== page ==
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Save the Tree, but What About We?

early growth of vegetables in community garden
credit: UBC Botanical Garden

By Bethany Ramirez

If all politics are local, there is currently a dust up about renovations to the park across the street from me. Plans include the removal of a tree that interferes with the community garden area. But the renovations were halted before they began because of a movement to save the tree.

And recently there have been some members of the community (certainly not most) who have made dismissive comments about the community garden in a way that makes me want to unpack some classism.

When Your Justice Collides with Ours

When we first came to look at this apartment, we were quite excited to discover that the community gardens were so close. We were even more excited to learn that there was already a fenced-in garden space in our yard, so we did not need to worry about the waiting list for a community plot. It had not been used for several years, so we invested a lot of time and money into cleaning out concrete and patching the fence.

However, our garden is struggling. Since the garden was last used, one of the trees has grown to cast shade over most of the space. And since the landlord does not want tenants wasting water, there is no water hooked up to the hose – a  problem when we are approaching drought conditions.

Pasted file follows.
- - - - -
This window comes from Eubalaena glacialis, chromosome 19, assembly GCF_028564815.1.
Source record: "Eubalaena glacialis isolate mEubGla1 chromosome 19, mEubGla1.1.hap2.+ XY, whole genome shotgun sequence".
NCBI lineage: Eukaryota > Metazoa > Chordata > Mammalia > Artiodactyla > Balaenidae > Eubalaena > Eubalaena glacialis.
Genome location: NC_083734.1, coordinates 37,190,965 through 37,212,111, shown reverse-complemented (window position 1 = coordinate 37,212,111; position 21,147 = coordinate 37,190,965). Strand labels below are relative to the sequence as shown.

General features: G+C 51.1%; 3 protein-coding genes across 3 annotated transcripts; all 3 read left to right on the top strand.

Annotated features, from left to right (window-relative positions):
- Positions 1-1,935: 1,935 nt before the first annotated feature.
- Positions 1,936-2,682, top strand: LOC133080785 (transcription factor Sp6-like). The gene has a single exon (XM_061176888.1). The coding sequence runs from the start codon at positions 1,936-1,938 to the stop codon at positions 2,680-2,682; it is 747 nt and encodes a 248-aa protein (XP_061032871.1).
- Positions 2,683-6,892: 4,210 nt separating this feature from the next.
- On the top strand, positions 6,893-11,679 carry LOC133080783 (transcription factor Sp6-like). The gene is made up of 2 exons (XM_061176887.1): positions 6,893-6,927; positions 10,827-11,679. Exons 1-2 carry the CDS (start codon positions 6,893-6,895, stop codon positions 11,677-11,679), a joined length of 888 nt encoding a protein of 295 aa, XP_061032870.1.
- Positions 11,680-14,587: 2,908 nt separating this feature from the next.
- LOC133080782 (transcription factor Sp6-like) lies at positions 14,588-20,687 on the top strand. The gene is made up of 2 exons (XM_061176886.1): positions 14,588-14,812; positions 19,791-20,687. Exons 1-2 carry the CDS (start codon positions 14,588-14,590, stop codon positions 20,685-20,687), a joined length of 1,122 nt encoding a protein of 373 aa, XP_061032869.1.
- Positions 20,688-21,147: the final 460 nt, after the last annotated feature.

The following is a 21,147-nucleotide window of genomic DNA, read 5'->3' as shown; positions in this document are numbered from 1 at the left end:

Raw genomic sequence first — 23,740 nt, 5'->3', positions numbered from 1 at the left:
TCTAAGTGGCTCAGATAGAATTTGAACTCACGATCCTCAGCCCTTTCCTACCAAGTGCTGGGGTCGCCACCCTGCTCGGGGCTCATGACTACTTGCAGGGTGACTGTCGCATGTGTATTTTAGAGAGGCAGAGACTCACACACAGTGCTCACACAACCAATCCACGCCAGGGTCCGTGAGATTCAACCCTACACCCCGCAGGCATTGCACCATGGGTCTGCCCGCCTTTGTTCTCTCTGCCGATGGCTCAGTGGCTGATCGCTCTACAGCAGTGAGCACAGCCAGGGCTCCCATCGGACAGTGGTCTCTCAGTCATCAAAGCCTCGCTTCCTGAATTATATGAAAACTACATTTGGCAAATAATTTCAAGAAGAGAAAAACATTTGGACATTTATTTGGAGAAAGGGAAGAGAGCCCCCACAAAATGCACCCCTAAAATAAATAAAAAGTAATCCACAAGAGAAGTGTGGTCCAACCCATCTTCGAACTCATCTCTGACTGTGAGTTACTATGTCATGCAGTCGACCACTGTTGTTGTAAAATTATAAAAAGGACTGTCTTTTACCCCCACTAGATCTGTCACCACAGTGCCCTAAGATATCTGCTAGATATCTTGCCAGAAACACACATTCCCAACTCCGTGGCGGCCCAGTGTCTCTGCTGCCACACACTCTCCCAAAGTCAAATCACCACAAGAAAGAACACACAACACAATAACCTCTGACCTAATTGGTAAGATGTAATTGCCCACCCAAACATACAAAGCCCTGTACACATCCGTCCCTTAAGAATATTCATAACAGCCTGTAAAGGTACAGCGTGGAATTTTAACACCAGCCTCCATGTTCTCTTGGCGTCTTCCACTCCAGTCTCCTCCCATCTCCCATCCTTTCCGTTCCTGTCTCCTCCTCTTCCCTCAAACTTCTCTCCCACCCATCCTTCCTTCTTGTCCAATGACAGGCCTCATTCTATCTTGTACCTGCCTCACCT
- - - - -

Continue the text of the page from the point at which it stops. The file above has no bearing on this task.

In order for us to garden next year, either the landlord has to fix both of these problems, or we will have to use the community garden across the street. We rent. We cannot just move the garden location to somewhere else in our yard. Many neighbors don’t have space to garden at all. This is what community gardens are for. In fact, we are sharing our garden with friends from the next town who are on a waiting list for a community garden where it could take them years to get a plot.

There are class issues in the dismissive comments people have made about the community gardens. There are class issues in being able to afford to garden at all in the first place. And there are class issues in claiming a tree is more important than community gardens that have nowhere else to go. We talk a lot about how the poor can’t afford fresh produce, and we’re not letting them grow their own, either.


Bethany lives in Arlington, Mass., which, as of 2011, is 40% renter-occupied (source: http://arlingtonma.gov/home/showdocument?id=28425).

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